Into the Inferno


Volcanology is a hot job these days.

Volcanology is a hot job these days.

(2016) Documentary (Netflix) Werner Herzog, Clive Oppenheimer, Maurice Krafft, Katia Krafft, Tim D. White, Adam Bobette, James Hammond, Kampiro Kayrento, Sarmin, Mael Moses, William McIntosh, Han Myong Il, Sri Sumarti, Kwon Sung An, Yonatan Sahle, Yun Yong Gun, Isaac Wan. Directed by Werner Herzog

 

There are few spectacles of nature more awe-inspiring and more terrifying than a volcanic eruption. They are primordial events, part of the continuing growth of our planet. Without them, our planet would be desolate. They are part of what enables life on Earth. It is a powerful reminder of how the Earth created; there are those who believe that volcanoes are the fingers of God.

Studying volcanoes is dangerous work, but it is necessary to understand the forces that shape our world. Volcanologist Clive Oppenheimer met filmmaker Herzog nine years ago when Herzog was filming Encounters at the End of the World and Oppenheimer was studying Antarctic volcanic activity for Cambridge where he continues to work. The two became friends and the partnership between them is well-defined; Oppenheimer acts as an interlocutor as he explains the concepts and science behind volcanology as well as the history of volcanic eruptions and their effect on primitive and modern cultures.

The search takes Herzog and Oppenheimer from the Vanuatu Islands to Indonesia to Iceland and eventually, to North Korea of all places where the communist regime and the dictators who rule it have created a kind of mythology behind Mount Paektu that ties the power of Kim Il-Sung and his successors to the mighty volcano. It is in many ways the most disturbing segment as well as the most amusing.

Throughout there is amazing video footage (some of it shot with drones) of erupting volcanoes; pyroclastic clouds tumble down mountainsides, destroying anything and everything in their path, including the volcanologists who are studying them. This was the fate of the French husband-wife team of Maurice and Katia Krafft who got some of the most amazing footage of magma and lava generally by getting much closer than most of their colleagues would dare to go.

But this isn’t just a film about erupting volcanoes. That’s not Herzog’s style. He’s more of a Michael Moore kind of filmmaker; he inserts himself into the story and acts in  many ways as our avatar. This is not just learning about volcanoes, it’s about Herzog learning about volcanoes and their cultural significance. It’s about learning how the violence of volcanic eruption is one of the cornerstones of life. It is also about obsession as nearly all of Herzog’s films are; the volcanologists are obsessive about their field of study, risking life and limb for it and sometimes, dying for it. Herzog identifies with these people; nearly all of his films both narrative and documentary has some sort of obsession at its center. One can hardly blame him; obsessives make for compelling subjects.

I have to admit that I found more majesty in the images than in the context. While generally I concur that ideas are more important than visuals, here the visuals are so awe-inspiring as to render the ideas almost meaningless. When confronted by a river of flowing molten rock, of plumes of superheated gasses roaring down a hill at hundreds of miles an hour, raging at more than 1700 degrees Fahrenheit, everything else shrinks in significance. Volcanoes are living examples of the power of creation. It just doesn’t get any more primal than that.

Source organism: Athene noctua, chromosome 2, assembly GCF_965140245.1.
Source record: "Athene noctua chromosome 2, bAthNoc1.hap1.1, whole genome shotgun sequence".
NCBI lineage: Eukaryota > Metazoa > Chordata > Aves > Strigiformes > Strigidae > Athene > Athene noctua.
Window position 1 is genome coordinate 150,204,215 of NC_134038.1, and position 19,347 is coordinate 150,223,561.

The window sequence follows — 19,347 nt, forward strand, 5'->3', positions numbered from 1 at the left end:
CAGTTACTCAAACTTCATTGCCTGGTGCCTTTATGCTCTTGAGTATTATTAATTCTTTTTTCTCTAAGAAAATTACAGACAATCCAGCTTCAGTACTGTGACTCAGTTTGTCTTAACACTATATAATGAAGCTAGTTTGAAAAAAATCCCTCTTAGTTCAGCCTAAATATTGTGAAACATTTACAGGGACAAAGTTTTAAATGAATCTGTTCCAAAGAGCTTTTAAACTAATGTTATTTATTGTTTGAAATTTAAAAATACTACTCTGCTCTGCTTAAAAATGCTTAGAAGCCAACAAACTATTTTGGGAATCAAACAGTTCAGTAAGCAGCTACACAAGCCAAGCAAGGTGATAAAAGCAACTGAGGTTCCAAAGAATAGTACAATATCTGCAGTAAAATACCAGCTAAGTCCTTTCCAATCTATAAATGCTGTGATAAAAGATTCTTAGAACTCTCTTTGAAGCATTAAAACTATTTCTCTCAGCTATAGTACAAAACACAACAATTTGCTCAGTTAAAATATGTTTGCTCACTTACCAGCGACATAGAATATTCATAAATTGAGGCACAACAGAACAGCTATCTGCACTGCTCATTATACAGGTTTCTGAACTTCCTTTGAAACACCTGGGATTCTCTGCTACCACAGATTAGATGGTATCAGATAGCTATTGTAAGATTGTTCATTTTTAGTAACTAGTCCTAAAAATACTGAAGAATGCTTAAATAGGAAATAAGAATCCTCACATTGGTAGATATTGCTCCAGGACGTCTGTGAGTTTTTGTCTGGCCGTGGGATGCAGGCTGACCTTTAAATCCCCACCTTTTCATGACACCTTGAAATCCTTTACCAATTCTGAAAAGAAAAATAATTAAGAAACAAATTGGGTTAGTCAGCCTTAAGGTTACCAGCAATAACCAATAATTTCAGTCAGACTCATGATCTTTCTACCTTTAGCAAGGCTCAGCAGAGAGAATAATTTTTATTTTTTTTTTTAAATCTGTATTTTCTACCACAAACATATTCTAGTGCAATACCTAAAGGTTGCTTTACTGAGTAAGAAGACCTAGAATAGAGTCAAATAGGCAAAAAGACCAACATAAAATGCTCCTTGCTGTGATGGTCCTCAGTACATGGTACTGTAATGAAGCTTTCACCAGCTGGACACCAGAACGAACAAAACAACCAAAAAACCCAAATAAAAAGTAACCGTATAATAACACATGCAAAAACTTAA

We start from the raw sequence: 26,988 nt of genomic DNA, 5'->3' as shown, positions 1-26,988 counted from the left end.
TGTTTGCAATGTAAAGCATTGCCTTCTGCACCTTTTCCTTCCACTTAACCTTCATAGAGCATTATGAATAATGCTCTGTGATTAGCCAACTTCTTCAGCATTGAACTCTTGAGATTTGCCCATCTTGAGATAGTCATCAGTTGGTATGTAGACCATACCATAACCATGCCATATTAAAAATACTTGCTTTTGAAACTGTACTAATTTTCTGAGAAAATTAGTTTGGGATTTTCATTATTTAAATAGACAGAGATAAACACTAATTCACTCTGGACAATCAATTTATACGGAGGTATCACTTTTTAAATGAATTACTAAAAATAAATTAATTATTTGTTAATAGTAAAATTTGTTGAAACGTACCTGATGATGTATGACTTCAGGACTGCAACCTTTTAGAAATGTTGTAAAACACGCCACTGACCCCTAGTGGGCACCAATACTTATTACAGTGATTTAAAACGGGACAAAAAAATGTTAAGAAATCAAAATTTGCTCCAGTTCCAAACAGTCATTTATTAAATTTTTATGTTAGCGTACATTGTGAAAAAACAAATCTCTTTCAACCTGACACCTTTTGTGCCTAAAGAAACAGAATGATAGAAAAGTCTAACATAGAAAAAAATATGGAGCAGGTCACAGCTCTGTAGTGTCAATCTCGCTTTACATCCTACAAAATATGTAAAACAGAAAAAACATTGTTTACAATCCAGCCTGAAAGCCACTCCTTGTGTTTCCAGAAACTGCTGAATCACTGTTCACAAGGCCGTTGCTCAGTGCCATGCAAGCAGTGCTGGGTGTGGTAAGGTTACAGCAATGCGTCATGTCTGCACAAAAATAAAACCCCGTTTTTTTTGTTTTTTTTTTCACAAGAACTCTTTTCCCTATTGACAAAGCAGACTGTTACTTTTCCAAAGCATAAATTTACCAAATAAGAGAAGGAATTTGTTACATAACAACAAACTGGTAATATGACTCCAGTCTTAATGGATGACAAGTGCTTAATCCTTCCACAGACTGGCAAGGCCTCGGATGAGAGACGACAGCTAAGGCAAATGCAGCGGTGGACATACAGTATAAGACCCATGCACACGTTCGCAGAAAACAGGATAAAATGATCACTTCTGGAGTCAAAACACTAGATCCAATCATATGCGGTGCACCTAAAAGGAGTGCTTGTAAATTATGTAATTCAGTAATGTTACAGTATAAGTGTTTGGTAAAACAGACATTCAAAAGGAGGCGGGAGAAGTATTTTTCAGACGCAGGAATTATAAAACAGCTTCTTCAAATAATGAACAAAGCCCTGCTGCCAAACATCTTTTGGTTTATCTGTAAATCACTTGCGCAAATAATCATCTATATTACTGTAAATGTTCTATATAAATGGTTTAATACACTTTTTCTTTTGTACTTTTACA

REASONS TO GO: The images of volcanic eruption are absolutely breathtaking. Clearly there is an affection and reverence for those who study volcanoes as well as the volcanoes themselves.
REASONS TO STAY: Herzog has a tendency to jump around subject matter a little bit.
FAMILY VALUES:  There are adult themes and some graphic images of volcanic eruptions.
TRIVIAL PURSUIT:  This is the third film about volcanoes that Herzog has directed.- Salt and Fire and La Soufriere.
BEYOND THE THEATER: Netflix
CRITICAL MASS: As of 12/27/16: Rotten Tomatoes: 90% positive reviews. Metacritic: 76/100.
COMPARISON SHOPPING: Dante’s Peak
FINAL RATING: 7/10
NEXT: Jackie

Living in the Age of Airplanes


A DC-3 brings personnel and supplies to an Antarctic research station.

A DC-3 brings personnel and supplies to an Antarctic research station.

(2015) Documentary (National Geographic) Harrison Ford (narration). Directed by Brian J. Terwilliger

 

We take travel for granted. We step on an airplane and in less than a day we are anywhere else in the world. It was not that much more than a century ago that was not the case at all. Long distance travel was done by ships, or by trains. And it was not that many generations before that that the fastest travel was only as fast as the horse you rode on.

The fact is that for the first 200,000 years of human existence, the only way we got anywhere was by walking. Most human beings never ventured more than 20 miles from where they were born. We had a clearer map of the stars than we did of our own planet. What lay beyond the horizon of our sight might as well have been on the moon; in fact, we could see the moon much more clearly than what was just over the hill.